John Fox Jennens Malone The Liquid Stirling Engine DIGITAL EDITION
AVAILABLE AS A DIGITAL DOWNLOAD ONLY
This book has been out of print for some time, and is now reintroduced as a digital book for viewing on a computer, iPad or the like. Not downloadable on to a 'Kindle' or similar reader.
Originally published in 2007 and now available as a Digital Edition with the author's permission, this is the story of John Fox Jennens Malone and his "Improved Heat Engine Operated by the Force of Expansion of a Liquid". He applied for a Patent for this in February 1922, but it was a further three years until a working engine could be publicly demonstrated, this engine being followed by two increasing larger versions.
The basic principle of Malone's engines were very similar to those of Stirling Engines, except that Malone used a liquid as the working fluid, rather than air. Having tried many liquids he finally settled at water, at very high temperature and pressure resulting in them providing very econmical power. Plus, as they did not require larger boilers, their footprint was small, making them ideal for use in ships.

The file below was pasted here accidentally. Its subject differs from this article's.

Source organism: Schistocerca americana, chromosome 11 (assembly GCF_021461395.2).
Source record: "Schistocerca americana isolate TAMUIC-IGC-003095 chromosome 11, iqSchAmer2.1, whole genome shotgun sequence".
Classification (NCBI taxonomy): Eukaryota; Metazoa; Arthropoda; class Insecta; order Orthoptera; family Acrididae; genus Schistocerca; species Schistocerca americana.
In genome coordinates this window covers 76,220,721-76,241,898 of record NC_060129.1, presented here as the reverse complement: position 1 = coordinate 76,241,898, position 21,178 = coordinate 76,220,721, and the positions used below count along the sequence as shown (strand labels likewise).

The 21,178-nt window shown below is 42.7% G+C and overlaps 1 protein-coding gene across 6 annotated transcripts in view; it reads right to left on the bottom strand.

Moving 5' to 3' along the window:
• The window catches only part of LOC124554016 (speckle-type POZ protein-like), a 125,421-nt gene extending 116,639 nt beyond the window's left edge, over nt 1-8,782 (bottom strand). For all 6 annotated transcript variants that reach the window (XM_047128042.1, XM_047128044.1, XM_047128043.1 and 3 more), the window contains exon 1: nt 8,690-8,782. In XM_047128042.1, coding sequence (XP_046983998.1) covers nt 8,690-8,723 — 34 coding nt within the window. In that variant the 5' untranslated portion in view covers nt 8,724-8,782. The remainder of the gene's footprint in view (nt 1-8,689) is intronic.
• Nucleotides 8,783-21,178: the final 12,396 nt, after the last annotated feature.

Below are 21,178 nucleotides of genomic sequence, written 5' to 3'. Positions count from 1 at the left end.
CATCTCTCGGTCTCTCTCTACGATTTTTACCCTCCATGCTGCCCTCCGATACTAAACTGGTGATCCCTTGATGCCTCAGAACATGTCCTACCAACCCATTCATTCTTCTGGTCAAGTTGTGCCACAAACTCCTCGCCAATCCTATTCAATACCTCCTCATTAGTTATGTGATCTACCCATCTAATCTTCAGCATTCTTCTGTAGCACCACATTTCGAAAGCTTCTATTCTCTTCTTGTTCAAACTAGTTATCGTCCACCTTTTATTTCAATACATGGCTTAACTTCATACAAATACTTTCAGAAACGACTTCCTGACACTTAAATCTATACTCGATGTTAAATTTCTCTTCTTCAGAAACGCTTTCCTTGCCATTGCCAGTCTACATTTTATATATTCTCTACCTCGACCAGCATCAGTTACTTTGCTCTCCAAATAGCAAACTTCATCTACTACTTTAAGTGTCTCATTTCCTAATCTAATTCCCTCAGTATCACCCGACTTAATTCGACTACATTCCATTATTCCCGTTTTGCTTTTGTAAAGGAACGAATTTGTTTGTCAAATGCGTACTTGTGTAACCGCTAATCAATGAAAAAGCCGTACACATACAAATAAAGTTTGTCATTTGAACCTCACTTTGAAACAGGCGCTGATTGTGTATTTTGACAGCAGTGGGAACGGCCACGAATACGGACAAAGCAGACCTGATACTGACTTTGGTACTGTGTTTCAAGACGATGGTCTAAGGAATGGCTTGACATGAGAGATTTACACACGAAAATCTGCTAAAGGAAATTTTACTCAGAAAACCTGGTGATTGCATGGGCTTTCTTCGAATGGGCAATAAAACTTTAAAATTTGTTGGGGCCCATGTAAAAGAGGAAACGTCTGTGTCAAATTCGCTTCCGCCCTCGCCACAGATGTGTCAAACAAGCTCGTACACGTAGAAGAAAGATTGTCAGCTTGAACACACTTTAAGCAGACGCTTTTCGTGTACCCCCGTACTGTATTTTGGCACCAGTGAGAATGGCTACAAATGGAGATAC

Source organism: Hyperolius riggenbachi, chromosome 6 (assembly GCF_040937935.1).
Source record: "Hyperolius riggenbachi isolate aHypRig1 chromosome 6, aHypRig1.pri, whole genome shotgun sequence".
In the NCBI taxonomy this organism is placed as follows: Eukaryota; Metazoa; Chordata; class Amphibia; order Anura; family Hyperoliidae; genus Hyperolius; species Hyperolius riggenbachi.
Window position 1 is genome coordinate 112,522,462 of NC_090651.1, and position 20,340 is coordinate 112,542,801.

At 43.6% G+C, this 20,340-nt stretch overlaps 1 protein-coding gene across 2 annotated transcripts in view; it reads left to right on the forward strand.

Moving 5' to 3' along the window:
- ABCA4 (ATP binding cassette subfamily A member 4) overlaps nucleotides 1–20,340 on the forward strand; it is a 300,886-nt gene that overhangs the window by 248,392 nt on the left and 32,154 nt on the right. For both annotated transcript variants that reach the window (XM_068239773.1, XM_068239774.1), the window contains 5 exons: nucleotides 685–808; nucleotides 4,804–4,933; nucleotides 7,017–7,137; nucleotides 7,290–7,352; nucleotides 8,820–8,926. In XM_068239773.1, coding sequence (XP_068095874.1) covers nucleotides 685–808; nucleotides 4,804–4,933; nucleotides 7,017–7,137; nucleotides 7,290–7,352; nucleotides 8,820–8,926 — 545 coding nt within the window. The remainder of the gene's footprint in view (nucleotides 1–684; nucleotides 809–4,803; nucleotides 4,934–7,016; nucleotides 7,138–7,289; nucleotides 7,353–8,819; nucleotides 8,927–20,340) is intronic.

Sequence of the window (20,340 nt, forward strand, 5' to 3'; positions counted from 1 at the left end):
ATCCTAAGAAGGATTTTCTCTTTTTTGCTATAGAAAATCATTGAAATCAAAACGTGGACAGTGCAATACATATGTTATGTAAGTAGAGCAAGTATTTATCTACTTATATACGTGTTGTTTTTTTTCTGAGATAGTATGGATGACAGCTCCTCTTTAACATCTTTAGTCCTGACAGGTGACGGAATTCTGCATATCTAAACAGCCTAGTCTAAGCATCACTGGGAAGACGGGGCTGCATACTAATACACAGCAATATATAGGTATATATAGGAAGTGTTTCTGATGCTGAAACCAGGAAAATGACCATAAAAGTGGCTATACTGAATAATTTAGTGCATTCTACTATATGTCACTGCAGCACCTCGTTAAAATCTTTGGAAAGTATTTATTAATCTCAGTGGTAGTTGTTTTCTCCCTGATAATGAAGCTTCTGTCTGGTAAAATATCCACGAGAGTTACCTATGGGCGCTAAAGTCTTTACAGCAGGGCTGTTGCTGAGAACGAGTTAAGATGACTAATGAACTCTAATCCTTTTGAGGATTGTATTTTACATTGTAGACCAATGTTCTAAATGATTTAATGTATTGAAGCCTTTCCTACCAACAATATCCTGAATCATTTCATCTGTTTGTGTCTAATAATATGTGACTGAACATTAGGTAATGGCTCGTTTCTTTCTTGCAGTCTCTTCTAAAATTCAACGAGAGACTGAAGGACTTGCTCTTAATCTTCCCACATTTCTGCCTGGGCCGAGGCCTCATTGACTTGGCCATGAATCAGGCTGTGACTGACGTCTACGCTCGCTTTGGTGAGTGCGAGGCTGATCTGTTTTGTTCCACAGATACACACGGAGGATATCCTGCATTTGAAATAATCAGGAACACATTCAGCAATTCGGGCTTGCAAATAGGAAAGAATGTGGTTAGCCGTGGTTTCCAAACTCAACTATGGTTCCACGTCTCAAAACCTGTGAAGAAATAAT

The arrival of large marine diesel engines were the immediate cause of Malone's engines not being used commercially, but thery were also at the technological limits of the period as regards materials capable of handling the high temeperatures and pressures they required. But in today's environmentally conscious days, has the time come to reconsider the Malone engine?
This is a good place to start considering the matter, as there is a considerable amount of technical meat, both in the text, and the Patent applications her
74 text pages. 35 drawings, diagrams and B&W photos.